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Upcycling and Art: A Successful Tool for Raising Awareness about Plastic Pollution. “Art is not what you see, but what you make others see.”

  • 3 min read

By Alexandra Amorosino

Plastic pollution is a worldwide issueand it’s more than understandable that we have a hard time thinking about it through a global lens. As humans, we are accustomed to country borders that determine our lives with nationalities and laws, but in the ocean, there are no borders. One country’s trash can wind up on another country’s shore. This interconnection between countries, and even continents, is difficult to get our heads around. In the fight against plastic pollution, everyone needs to play their part because everyone will be negatively impacted at the end of the day. 

So how are individuals taking part in the fight? While a lot of us explore new ways to upcycle at home (loving my new flower vases made out of peanut butter jars) artists from around the globe are focusing their creative genius on upcycling, raising awareness about something that deeply affects every single human on this earth.

It’s not the first time that art is used as a tool of social activism (think Banksy!) and so we know it is a highly effective method to capture people’s attention and drive home an important message. As French impressionist artist Edgar Degas once said, “Art is not what you see, but what you make others see”.

Here are some awe-inspiring initiatives that undoubtedly put my flower vases to shame!

Yu Fang Chi

As part of an exhibition entitled Plasticology which launched in Perth, Australia in 2020, Yu Fang Chi featured her installationRemnant. A poignant, life-size composition of plastic bags hanging above the viewer, glistening in the light like fish would from the bottom of the ocean. The effect on the viewer is one of overwhelming uneasiness that we are being submerged by a gigantic wave of trash. 

Take a look at some of her other work here!

Yu Fang Chi’s 2019-2020 work Remnant in Form’s 2020 exhibition, Plasticology. Photograph: Taryn Hays/Form

Jen Fedrizzi and Katie Williams

Jen, a professional photographer, and Katie, an activist, and artist, join forces to appeal to the general audience to rethink their consumerism and wastefulness in an attention-grabbing 5-hour dance in the front window of a building in San Francisco. This dynamic duo collected single-use plastics and wore them, in what has been dubbed a “trash suit”. Predictably people stopped in their tracks to stare and take pictures. Scroll through their website for the official snapshots!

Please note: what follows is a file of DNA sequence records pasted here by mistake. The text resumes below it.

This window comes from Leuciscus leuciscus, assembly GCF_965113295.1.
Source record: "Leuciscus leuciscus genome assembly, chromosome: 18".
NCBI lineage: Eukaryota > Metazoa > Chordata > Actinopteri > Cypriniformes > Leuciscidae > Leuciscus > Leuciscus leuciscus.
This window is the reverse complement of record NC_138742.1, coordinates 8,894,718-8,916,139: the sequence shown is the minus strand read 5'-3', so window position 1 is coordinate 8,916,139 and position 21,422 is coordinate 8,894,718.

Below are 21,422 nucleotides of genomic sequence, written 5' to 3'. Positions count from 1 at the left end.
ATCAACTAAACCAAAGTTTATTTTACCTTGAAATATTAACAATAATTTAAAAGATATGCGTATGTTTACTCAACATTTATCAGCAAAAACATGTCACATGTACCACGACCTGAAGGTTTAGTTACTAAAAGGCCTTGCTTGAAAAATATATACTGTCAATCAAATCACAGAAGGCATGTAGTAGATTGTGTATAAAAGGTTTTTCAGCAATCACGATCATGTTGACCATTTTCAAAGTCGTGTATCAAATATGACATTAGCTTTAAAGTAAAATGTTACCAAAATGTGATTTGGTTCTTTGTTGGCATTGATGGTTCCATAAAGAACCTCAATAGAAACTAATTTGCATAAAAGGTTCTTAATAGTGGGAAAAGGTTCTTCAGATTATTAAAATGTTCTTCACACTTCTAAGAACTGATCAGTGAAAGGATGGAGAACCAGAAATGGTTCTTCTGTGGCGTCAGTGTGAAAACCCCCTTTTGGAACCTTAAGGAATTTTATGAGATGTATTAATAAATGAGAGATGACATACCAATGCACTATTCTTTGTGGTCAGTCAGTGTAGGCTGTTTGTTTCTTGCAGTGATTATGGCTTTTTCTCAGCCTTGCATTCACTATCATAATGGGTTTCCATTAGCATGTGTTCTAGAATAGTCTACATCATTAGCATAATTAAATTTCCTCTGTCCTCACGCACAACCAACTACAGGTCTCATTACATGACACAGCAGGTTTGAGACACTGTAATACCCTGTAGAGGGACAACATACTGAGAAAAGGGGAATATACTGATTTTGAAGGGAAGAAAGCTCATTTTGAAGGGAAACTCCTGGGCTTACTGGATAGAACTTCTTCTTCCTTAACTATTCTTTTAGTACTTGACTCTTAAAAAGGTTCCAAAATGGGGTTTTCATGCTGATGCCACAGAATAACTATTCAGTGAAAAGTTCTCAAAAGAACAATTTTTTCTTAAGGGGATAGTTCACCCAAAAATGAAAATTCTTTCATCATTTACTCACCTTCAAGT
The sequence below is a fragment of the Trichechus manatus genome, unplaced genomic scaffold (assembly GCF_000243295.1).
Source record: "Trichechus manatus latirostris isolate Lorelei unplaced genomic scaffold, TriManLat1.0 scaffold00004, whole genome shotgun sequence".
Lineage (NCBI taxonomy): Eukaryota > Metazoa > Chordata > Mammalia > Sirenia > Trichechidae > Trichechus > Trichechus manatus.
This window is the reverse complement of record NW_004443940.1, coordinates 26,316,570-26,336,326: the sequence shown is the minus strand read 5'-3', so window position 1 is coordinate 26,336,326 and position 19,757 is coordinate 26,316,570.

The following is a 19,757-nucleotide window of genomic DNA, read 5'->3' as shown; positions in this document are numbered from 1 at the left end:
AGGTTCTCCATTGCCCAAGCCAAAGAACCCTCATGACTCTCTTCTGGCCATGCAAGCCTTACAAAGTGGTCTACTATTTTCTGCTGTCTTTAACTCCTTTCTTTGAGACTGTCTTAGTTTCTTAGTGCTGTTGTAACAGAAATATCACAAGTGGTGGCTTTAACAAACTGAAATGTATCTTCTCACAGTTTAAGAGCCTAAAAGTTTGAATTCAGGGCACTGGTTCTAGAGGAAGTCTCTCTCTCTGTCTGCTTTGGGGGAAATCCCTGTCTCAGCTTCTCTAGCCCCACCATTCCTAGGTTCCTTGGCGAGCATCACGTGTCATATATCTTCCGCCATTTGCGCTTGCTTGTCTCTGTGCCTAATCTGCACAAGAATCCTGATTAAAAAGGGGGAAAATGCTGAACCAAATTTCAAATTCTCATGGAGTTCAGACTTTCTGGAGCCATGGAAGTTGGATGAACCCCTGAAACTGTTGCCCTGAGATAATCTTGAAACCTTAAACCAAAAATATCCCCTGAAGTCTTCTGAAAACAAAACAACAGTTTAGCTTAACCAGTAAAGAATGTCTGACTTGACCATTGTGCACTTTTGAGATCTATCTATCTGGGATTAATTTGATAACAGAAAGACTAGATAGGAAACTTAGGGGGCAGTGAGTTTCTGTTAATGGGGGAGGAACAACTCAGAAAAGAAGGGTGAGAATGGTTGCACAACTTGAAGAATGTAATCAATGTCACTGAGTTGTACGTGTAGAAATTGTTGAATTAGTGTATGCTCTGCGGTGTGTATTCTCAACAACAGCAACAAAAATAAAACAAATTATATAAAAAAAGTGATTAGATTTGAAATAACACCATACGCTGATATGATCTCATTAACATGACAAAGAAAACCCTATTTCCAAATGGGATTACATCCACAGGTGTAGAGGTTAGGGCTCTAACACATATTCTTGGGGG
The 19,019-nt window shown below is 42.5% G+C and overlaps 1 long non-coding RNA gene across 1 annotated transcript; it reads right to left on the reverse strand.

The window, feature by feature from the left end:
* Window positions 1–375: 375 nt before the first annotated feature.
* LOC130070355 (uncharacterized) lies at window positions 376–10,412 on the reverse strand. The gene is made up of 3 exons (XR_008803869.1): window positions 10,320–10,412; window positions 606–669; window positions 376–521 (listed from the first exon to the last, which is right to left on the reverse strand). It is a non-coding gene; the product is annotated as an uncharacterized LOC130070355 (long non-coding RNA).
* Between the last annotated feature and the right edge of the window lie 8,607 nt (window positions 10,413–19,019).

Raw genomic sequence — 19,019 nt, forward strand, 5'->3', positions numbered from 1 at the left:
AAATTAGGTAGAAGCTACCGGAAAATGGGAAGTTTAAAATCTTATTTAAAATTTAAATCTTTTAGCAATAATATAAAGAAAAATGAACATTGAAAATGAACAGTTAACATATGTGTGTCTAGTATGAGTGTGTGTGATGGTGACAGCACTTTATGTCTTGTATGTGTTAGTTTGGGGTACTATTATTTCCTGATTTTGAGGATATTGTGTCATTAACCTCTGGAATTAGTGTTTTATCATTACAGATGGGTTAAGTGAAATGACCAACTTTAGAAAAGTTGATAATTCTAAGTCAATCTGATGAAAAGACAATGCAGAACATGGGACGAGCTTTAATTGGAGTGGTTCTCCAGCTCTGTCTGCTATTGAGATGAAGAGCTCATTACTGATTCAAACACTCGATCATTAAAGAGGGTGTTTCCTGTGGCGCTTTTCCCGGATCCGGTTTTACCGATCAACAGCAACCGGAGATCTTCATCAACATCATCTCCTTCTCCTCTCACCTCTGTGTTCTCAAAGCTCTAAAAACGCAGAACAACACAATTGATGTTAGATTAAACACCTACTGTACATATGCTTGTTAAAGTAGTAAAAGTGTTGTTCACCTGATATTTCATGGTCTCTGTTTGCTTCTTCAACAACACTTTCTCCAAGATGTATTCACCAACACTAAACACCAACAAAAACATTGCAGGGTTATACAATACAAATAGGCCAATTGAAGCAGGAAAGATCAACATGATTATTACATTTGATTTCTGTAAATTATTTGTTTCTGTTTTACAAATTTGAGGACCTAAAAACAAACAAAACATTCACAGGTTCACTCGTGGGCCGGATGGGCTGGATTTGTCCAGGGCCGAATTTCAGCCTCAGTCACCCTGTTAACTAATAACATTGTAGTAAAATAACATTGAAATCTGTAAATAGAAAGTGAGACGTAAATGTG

Benjamin Von Wong

Benjamin is an artist in Montreal that plans to leave nothing up to the imagination: he is building a mammoth 10-meter installation made out of (yes, you’ve guessed it) trash. Intending to alert people of the calamity we are facing, Benjamin is creating a suspended faucet that will regurgitate trash. Unsurprisingly, given the immensity of his project, he is reliant on a team of volunteers to help him bring together the pieces. 

You may recognize Benjamin’s name (or style) on account of another of his successful, unforgettable, and high-impact pieces of work featuring a mermaid drowning in plastic. This image serves as a stark reminder to the public that soon oceans will be filled with more plastic than fish.

Check out his amazing artwork on his official page

Benjamin Von Wong

Arcadia Earth

Arcadia Earth is a cutting-edge enterprise addressing the ecological crisis by bringing together a number of environmental artists and their work to a unique location, currently in New York but with openings shortly in Miami and Las Vegas. In a whirl of light and art, Arcadia helps artists project their voices through immersive experiences, including detailed augmented and virtual reality installations. This entrancing initiative, spearheaded by Valentino Vettori, aims to provide a positive journey for the audience, combining the exhibition with positive, informative storytelling to compensate and counterbalance what many may consider a grim topic. 

Lose yourself on their colorful website and book a visit!

Artists from around the world are taking matters into their own hands, reaching out to the public with formidable installations that cannot help but catch your eye. Like everyone else, I marvel at their creativity with plastic, but I have to focus on their message too. Plastic pollution is a real, global issue with roughly 18 billion pounds of plastic ending up in the ocean every year. With plastic production set to triple by 2050, we need torefuse plastic. Refusing single-use plastics like straws, shopping bags, water bottles, and switching to reusables, will help offset the growing production and the lack of recycling infrastructure in place to dispose of it (we wrote a blog post about the recycling myth - click here to learn more!).